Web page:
Sheridan lets it slide though, and demands to know where one goes with the definition of God after the one Anselm provided. Randal replies:
Well, saying that provides a helpful way to eliminate those descriptions that fail to meet the demands of the definition.
Talk about having your cake and eating it, too! Randal mixes things up a bit and cites the Mormon concept of God as an example which fails the test of meeting, with precision, the traditional Christian definition of God. But how is such a test not completely arbitrary? After all, Randal merely looked around and randomly selected the definition of God he liked best, in this case Anselm’s definition, which can apply to most other religions’ gods equally, such as Hinduism, Judaism, Islam, etc. The question is: what does he do about other God-concepts that meet all the criteria for the definition but are not the Christian God?
In Africa, the Akan people of Ghana believe that the deity Nyame is the God of All Things, and their theological description of Nyame meets all the criteria of Anselm’s definition, just to cite one example.
Of course, Randal would probably do what most apologists do and shift the goal posts, select another definition (most likely also at random) that is completely incompatible with the Akan people’s definition of God and then nitpick the details until he could find enough divergence between their theology and his to dismiss it as not-Christian enough.
The rub is that this goal post shifting strategy doesn’t actually prove the Christian definition true. All it really does is make it harder for others to stress the similarities by limiting the definition of God to precisely what works in the best interest of the apologist. That’s not a demonstration, mind you, it’s a cheat.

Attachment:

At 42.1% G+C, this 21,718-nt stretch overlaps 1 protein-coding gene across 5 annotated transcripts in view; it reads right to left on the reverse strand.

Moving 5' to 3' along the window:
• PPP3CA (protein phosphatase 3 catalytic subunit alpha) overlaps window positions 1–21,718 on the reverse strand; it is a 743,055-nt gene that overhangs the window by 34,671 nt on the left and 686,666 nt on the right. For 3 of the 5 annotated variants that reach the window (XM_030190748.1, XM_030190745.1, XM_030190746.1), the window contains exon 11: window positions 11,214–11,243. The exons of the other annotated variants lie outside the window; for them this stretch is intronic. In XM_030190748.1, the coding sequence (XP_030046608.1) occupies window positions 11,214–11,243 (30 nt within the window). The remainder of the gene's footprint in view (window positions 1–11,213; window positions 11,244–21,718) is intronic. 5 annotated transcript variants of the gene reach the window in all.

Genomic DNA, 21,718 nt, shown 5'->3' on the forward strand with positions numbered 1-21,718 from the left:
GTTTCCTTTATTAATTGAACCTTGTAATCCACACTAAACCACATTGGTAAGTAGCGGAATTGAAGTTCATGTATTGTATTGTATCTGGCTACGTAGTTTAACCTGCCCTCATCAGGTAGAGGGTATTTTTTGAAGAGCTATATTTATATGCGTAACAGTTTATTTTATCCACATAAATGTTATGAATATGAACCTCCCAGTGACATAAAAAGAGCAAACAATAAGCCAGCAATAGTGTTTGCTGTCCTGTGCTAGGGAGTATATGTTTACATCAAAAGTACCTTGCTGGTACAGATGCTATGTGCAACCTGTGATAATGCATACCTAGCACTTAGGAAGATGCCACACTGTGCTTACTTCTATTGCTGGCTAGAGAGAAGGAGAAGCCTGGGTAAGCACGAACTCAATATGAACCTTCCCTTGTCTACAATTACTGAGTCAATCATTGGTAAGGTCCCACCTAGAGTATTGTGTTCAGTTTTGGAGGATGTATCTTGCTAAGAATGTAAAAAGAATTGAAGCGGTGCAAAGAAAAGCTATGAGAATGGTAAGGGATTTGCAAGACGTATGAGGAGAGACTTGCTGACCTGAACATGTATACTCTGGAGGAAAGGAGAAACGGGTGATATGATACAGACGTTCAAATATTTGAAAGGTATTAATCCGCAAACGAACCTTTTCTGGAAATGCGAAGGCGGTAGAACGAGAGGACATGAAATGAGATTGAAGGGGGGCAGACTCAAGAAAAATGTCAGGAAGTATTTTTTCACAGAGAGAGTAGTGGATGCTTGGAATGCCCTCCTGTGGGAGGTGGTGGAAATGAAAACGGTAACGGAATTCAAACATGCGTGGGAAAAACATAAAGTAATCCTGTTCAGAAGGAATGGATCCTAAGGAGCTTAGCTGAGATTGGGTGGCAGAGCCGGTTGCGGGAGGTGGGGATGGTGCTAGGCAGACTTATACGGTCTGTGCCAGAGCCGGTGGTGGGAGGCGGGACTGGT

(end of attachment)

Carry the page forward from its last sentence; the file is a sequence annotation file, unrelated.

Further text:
At the same time, the Akan people could likewise hold their template up to the Christian template, find where the Christian God diverges from their theology, and then dismiss the Christian God as not Akan enough to be considered the God of All Things, in this case the god Nyame.
Most apologists try to avoid this conundrum, of being held to the same standard they invoked in the first place, by simply denying the validity of other people’s idea about god out of the gate (sort of how Randal imagines scientists do it). But this is an undeniable bias, and one I would argue apologists need to try to avoid, especially if they’re going to contend that their God is the one you, and everyone else, ought to believe in.
 The William Lane Craig and Sean Carroll “God and Cosmology” debate at Greer-Heard Forum, February of 2014, is one of the best debates on cosmology and theism I have seen. If you’re interested in these questions, I highly recommend watching the video, available online at: